Weighing up the research above it is clear that there have been many changes to the pub industry over the past 5 years; however some are more influential than others. It is evidently clear that the smoking ban is a major player in the increase of pub closures across the UK. But firstly the global recession first showed a dip in UK economic growth in the second quarter (figure 3) this timing was in tune with the smoking ban introduction and the two can be linked together as with the recession comes a decrease in disposable income and during this period luxuries such as going to the pub were not as popular with UK citizens. This gives reason to think the recession played a considerable part in the decline of the pub industry. However many believe the recession only came into effect in October 2008 2 years after the ban in Scotland and Ireland who experienced an instant downfall in pub closure in first 12 months (figure 1) which provides solid evidence that the recession played a part but not as much as may be at first glance even with the ever so similar pattern in dates with Wales and England.

It was predicted that due to the absence of smoke in pubs that there would be an increase not a decrease for the industry however the results in figures 1 and 2 disprove this fact. It was thought that no smoke would lead to more food being sold and people spending more money on drinks.

To finally conclude it is evident the smoking ban has had a dramatic on the pub industry with undeniable statistics being the main reason for this conclusion and the disregarding of many other variables that many thought were the perpetrators for the fall of business within this sector. Statistics like the 11% fall in the number of pubs in Scotland and Northern Ireland after 2 years of the ban being legislated with steady increases looking likely to proceed just goes to show the nature of what this piece of legislation has done to the industry as a whole. The impact has seen thousands of jobs lost within the industry (figure 5). The overriding hazardous effect of the smoking ban is the wide scale consistent closure of pubs across the UK, at one point during 2008 8 pubs were being closed a week doubling the previous decade in just one year.

Appendix

Figure 1.

Year Total number of pubs in the UK % change on year Cumulative total lost Cumulative total lost under each party Number lost per week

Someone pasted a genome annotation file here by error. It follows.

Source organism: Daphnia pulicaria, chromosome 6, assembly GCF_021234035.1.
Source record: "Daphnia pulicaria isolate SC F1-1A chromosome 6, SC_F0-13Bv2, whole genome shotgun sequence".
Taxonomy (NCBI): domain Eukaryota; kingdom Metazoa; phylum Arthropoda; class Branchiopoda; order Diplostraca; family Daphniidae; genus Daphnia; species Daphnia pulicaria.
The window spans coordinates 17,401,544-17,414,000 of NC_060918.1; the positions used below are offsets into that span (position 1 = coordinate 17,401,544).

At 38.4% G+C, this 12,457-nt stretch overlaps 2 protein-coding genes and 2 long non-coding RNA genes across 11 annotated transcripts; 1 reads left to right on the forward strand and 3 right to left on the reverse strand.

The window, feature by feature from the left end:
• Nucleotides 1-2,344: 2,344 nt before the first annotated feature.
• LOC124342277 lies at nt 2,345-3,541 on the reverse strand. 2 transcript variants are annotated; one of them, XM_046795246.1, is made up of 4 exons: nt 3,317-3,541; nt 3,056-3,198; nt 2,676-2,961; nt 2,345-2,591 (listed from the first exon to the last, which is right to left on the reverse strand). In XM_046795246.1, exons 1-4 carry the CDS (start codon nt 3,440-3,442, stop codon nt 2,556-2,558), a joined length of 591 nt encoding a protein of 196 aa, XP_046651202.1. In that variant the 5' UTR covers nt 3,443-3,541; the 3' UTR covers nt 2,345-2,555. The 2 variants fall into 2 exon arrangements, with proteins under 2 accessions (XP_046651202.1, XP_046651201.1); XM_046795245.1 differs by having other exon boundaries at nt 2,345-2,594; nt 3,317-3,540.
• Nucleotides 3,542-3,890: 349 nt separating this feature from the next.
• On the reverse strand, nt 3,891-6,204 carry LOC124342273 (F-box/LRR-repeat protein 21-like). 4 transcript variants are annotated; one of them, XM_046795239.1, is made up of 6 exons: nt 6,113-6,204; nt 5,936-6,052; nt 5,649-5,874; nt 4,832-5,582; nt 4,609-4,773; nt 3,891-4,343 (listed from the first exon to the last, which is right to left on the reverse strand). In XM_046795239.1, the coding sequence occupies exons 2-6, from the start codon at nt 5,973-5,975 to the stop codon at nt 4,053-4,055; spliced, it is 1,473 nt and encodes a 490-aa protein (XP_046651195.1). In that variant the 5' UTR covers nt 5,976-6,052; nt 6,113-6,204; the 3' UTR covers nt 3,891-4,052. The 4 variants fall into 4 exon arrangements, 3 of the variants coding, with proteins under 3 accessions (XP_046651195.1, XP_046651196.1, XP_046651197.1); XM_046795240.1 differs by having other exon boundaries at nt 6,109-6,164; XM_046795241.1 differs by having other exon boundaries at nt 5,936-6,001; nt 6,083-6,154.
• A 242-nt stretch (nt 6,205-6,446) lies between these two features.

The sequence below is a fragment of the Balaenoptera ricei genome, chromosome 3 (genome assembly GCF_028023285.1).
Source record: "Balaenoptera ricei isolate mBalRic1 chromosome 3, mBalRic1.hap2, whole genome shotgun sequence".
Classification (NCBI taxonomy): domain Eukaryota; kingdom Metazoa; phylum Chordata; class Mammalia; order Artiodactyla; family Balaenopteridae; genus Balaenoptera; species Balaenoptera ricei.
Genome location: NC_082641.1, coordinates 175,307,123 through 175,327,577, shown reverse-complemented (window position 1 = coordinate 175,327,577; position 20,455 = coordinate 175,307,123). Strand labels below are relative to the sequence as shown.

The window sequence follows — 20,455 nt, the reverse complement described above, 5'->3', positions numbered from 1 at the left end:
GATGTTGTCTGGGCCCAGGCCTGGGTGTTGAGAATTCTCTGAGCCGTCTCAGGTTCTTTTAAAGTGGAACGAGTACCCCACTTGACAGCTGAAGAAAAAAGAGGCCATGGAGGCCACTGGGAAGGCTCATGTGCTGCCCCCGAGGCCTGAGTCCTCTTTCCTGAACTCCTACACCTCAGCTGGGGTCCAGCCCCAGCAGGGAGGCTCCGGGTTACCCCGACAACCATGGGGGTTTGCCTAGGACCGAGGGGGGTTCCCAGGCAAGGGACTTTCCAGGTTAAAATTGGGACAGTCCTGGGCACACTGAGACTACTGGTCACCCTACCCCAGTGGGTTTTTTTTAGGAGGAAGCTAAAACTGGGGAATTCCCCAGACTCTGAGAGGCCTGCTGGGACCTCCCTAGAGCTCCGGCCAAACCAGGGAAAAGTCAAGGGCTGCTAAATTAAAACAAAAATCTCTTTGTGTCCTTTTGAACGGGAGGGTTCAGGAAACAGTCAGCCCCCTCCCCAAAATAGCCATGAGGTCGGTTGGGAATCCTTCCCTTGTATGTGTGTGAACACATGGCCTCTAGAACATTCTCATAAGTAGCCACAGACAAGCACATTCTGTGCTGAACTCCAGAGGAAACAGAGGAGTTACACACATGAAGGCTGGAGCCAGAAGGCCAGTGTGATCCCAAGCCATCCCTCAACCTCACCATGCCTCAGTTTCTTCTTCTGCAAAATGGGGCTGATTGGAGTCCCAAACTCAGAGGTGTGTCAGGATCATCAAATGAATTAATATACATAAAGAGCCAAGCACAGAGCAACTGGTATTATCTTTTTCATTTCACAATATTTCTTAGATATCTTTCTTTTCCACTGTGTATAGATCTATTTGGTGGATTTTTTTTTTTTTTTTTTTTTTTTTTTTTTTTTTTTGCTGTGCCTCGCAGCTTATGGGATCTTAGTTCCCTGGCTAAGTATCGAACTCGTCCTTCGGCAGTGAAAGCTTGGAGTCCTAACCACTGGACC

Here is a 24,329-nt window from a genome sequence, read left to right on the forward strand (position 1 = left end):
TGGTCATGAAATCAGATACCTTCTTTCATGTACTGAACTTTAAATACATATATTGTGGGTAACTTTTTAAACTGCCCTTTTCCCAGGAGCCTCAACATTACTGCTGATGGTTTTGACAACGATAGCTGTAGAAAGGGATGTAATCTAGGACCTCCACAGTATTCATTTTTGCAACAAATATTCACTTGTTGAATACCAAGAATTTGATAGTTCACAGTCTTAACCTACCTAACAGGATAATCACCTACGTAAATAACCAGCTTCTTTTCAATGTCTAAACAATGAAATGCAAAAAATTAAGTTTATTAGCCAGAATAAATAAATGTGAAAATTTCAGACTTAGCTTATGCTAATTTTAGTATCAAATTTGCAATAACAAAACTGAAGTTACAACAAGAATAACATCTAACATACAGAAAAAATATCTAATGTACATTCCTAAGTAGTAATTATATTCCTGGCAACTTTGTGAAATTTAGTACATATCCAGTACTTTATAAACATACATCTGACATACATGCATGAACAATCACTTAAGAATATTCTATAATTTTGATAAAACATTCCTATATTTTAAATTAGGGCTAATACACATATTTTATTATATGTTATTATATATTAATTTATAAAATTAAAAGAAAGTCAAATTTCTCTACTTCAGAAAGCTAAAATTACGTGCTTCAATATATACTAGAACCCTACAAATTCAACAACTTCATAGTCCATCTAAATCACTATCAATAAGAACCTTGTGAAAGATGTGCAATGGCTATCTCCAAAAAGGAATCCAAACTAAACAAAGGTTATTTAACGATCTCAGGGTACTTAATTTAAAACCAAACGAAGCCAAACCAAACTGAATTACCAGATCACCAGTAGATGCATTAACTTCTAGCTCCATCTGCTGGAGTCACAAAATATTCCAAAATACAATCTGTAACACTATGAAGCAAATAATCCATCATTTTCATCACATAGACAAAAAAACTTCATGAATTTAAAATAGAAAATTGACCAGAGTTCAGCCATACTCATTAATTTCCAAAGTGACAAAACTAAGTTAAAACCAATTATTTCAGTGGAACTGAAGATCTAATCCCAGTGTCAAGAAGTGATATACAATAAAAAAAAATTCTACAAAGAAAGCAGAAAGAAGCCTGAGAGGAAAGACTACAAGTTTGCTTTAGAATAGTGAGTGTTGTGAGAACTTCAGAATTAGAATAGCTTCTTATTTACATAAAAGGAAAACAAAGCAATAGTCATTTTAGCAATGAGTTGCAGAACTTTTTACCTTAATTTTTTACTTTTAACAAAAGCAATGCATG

1980 69,000
1981 68,500 -0.72 500 500 10
1982 67,800 -1.02 1,200 1,200 13
1983 67,400 -0.59 1,600 1,600 8
1984 66,700 -1.04 2,300 2,300 13
1985 66,500 -0.3 2,500 2,500 4
1986 66,200 -0.45 2,800 2,800 6
1987 65,700 -0.76 3,300 3,300 10
1988 65,200 -0.76 3,800 3,800 10
1989 64,100 -1.69 4,900 4,900 21
1990 63,500 -0.94 5,500 5,500 12
1991 62,200 -2.05 6,800 6,800 25
1992 61,600 -0.96 7,400 7,400 12
1993 61,000 -0.97 8,000 8,000 12
1994 60,700 -0.49 8,300 8,300 6
1995 61,000 0.49 8,000 8,000 -6
1996 60,800 -0.33 8,200 8,200 4
1997 60,600 -0.33 8,400 8,400 4
1998 61,000 0.66 8,000 -400 -8
1999 61,500 0.82 7,500 -900 -10
2000 60,800 -1.14 8,200 -200 13
2001 60,700 -0.16 8,300 -100 2
2002 60,100 -0.99 8,900 500 12
2003 59,400 -1.16 9,600 1,200 13
2004 59,000 -0.67 10,000 1,600 8
2005 58,600 -0.68 10,400 2,000 8
2006 58,200 -0.68 10,800 2,400 8
2007 56,791 -2.42 12,209 3,809 27
2008 54,818 -3.47 14,182 5,782 38
2009 53,466 -2.47 15,534 7,134 26
2010 52,000 -2.74 17,000 8,600 28

Figure 2. Figure 3.

Figure 4.

Figure 5.
"Over 40,000 jobs were lost in the pubs and clubs sector in the five years to 2008" http://www.amendthesmokingban.com/our_case/ Recommendations

Upon reflection from completing this report the smoking ban has had a colossal impact on the drop in the number of pubs across the whole of the United Kingdom. The health impacts have not been considered for the main part of the report as it was solely on the effect on the pub industry however if these were considered from research contrived throughout this investigation and personal thoughts taken into account. A recommendation would steer towards the ban be kept in place for the greater good of the health of the population and long term stability of the economy.

Bibliography
Websites

• http://www.amendthesmokingban.com/our_case/
• http://news.sky.com/home/business/article/1294269
• http://news.bbc.co.uk/1/hi/uk/7102937.stm
• http://www.ash.org.uk/
• moodle.nptc.ac.uk/mod/forum/discuss.php?d=1169
• www.businessballs.com
• http://www.ucl.ac.uk/news/news-articles/0707/07072406

Books

• Dransfield, R. & Needham, D. (2004) Business for foundation degrees and higher awards. Oxford: Heinemann

• House of Commons: Transport Committee, (2010) Drink and Drug Driving Law, HC 460